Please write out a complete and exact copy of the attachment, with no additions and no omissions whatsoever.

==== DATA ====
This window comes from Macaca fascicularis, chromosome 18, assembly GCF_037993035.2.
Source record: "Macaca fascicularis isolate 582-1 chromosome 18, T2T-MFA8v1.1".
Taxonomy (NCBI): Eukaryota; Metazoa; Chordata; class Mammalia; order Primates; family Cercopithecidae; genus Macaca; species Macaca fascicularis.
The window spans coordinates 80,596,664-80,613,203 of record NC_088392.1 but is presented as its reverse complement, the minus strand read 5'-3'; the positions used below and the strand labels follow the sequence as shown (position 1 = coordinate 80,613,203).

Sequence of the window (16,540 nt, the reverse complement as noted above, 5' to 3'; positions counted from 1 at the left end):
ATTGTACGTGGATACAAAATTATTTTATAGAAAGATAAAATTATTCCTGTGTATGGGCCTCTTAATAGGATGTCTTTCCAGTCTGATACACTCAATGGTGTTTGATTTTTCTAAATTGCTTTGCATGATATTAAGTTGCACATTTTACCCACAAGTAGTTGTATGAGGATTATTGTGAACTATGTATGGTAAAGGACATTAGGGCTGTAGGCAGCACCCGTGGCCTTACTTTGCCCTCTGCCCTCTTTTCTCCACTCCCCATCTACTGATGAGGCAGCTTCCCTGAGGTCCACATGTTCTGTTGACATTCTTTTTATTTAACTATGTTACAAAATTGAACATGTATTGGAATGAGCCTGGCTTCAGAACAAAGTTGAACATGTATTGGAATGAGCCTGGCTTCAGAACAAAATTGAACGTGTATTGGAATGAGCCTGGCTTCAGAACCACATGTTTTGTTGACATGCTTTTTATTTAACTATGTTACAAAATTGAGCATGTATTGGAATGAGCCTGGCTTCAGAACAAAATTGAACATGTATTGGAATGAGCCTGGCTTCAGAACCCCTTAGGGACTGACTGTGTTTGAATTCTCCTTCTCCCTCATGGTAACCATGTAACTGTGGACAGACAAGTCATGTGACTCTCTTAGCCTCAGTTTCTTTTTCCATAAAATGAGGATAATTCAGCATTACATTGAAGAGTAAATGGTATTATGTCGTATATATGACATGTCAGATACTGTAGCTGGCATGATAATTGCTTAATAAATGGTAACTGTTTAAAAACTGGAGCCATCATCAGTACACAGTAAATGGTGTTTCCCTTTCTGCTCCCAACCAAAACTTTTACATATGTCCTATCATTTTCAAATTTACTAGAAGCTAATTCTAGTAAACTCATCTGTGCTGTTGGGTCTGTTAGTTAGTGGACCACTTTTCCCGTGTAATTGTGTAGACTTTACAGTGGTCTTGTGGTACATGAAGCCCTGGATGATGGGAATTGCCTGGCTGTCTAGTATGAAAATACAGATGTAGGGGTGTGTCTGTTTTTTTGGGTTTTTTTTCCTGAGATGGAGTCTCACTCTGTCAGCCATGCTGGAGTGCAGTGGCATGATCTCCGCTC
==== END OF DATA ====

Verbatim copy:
This window comes from Macaca fascicularis, chromosome 18, assembly GCF_037993035.2.
Source record: "Macaca fascicularis isolate 582-1 chromosome 18, T2T-MFA8v1.1".
Taxonomy (NCBI): Eukaryota; Metazoa; Chordata; class Mammalia; order Primates; family Cercopithecidae; genus Macaca; species Macaca fascicularis.
The window spans coordinates 80,596,664-80,613,203 of record NC_088392.1 but is presented as its reverse complement, the minus strand read 5'-3'; the positions used below and the strand labels follow the sequence as shown (position 1 = coordinate 80,613,203).

Sequence of the window (16,540 nt, the reverse complement as noted above, 5' to 3'; positions counted from 1 at the left end):
ATTGTACGTGGATACAAAATTATTTTATAGAAAGATAAAATTATTCCTGTGTATGGGCCTCTTAATAGGATGTCTTTCCAGTCTGATACACTCAATGGTGTTTGATTTTTCTAAATTGCTTTGCATGATATTAAGTTGCACATTTTACCCACAAGTAGTTGTATGAGGATTATTGTGAACTATGTATGGTAAAGGACATTAGGGCTGTAGGCAGCACCCGTGGCCTTACTTTGCCCTCTGCCCTCTTTTCTCCACTCCCCATCTACTGATGAGGCAGCTTCCCTGAGGTCCACATGTTCTGTTGACATTCTTTTTATTTAACTATGTTACAAAATTGAACATGTATTGGAATGAGCCTGGCTTCAGAACAAAGTTGAACATGTATTGGAATGAGCCTGGCTTCAGAACAAAATTGAACGTGTATTGGAATGAGCCTGGCTTCAGAACCACATGTTTTGTTGACATGCTTTTTATTTAACTATGTTACAAAATTGAGCATGTATTGGAATGAGCCTGGCTTCAGAACAAAATTGAACATGTATTGGAATGAGCCTGGCTTCAGAACCCCTTAGGGACTGACTGTGTTTGAATTCTCCTTCTCCCTCATGGTAACCATGTAACTGTGGACAGACAAGTCATGTGACTCTCTTAGCCTCAGTTTCTTTTTCCATAAAATGAGGATAATTCAGCATTACATTGAAGAGTAAATGGTATTATGTCGTATATATGACATGTCAGATACTGTAGCTGGCATGATAATTGCTTAATAAATGGTAACTGTTTAAAAACTGGAGCCATCATCAGTACACAGTAAATGGTGTTTCCCTTTCTGCTCCCAACCAAAACTTTTACATATGTCCTATCATTTTCAAATTTACTAGAAGCTAATTCTAGTAAACTCATCTGTGCTGTTGGGTCTGTTAGTTAGTGGACCACTTTTCCCGTGTAATTGTGTAGACTTTACAGTGGTCTTGTGGTACATGAAGCCCTGGATGATGGGAATTGCCTGGCTGTCTAGTATGAAAATACAGATGTAGGGGTGTGTCTGTTTTTTTGGGTTTTTTTTCCTGAGATGGAGTCTCACTCTGTCAGCCATGCTGGAGTGCAGTGGCATGATCTCCGCTC